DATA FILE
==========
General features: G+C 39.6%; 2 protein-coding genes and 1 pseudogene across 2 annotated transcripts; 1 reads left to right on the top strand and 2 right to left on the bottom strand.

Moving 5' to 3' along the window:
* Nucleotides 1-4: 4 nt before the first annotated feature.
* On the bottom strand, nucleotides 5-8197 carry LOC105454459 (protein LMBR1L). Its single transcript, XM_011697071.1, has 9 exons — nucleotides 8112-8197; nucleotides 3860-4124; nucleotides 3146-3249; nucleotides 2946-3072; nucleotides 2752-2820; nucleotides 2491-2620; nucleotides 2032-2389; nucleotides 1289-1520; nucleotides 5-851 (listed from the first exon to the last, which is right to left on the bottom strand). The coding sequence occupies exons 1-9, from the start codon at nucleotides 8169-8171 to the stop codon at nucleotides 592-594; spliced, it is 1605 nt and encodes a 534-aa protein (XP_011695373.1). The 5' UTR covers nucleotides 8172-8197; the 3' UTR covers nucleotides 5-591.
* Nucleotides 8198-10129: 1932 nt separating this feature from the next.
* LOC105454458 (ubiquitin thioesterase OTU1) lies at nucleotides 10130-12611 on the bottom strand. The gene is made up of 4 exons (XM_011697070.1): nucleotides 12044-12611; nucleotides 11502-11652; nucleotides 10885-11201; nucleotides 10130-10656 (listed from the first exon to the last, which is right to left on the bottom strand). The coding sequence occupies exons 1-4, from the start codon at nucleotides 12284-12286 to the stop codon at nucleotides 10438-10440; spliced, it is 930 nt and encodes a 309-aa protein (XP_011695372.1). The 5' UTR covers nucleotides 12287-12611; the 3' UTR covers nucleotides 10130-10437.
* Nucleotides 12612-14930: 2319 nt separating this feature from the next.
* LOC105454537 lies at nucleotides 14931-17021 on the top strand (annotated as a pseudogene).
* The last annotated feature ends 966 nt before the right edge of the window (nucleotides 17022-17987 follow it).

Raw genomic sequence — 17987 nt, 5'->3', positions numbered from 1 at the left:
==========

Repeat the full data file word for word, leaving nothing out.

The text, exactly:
General features: G+C 39.6%; 2 protein-coding genes and 1 pseudogene across 2 annotated transcripts; 1 reads left to right on the top strand and 2 right to left on the bottom strand.

Moving 5' to 3' along the window:
* Nucleotides 1-4: 4 nt before the first annotated feature.
* On the bottom strand, nucleotides 5-8197 carry LOC105454459 (protein LMBR1L). Its single transcript, XM_011697071.1, has 9 exons — nucleotides 8112-8197; nucleotides 3860-4124; nucleotides 3146-3249; nucleotides 2946-3072; nucleotides 2752-2820; nucleotides 2491-2620; nucleotides 2032-2389; nucleotides 1289-1520; nucleotides 5-851 (listed from the first exon to the last, which is right to left on the bottom strand). The coding sequence occupies exons 1-9, from the start codon at nucleotides 8169-8171 to the stop codon at nucleotides 592-594; spliced, it is 1605 nt and encodes a 534-aa protein (XP_011695373.1). The 5' UTR covers nucleotides 8172-8197; the 3' UTR covers nucleotides 5-591.
* Nucleotides 8198-10129: 1932 nt separating this feature from the next.
* LOC105454458 (ubiquitin thioesterase OTU1) lies at nucleotides 10130-12611 on the bottom strand. The gene is made up of 4 exons (XM_011697070.1): nucleotides 12044-12611; nucleotides 11502-11652; nucleotides 10885-11201; nucleotides 10130-10656 (listed from the first exon to the last, which is right to left on the bottom strand). The coding sequence occupies exons 1-4, from the start codon at nucleotides 12284-12286 to the stop codon at nucleotides 10438-10440; spliced, it is 930 nt and encodes a 309-aa protein (XP_011695372.1). The 5' UTR covers nucleotides 12287-12611; the 3' UTR covers nucleotides 10130-10437.
* Nucleotides 12612-14930: 2319 nt separating this feature from the next.
* LOC105454537 lies at nucleotides 14931-17021 on the top strand (annotated as a pseudogene).
* The last annotated feature ends 966 nt before the right edge of the window (nucleotides 17022-17987 follow it).

Raw genomic sequence — 17987 nt, 5'->3', positions numbered from 1 at the left: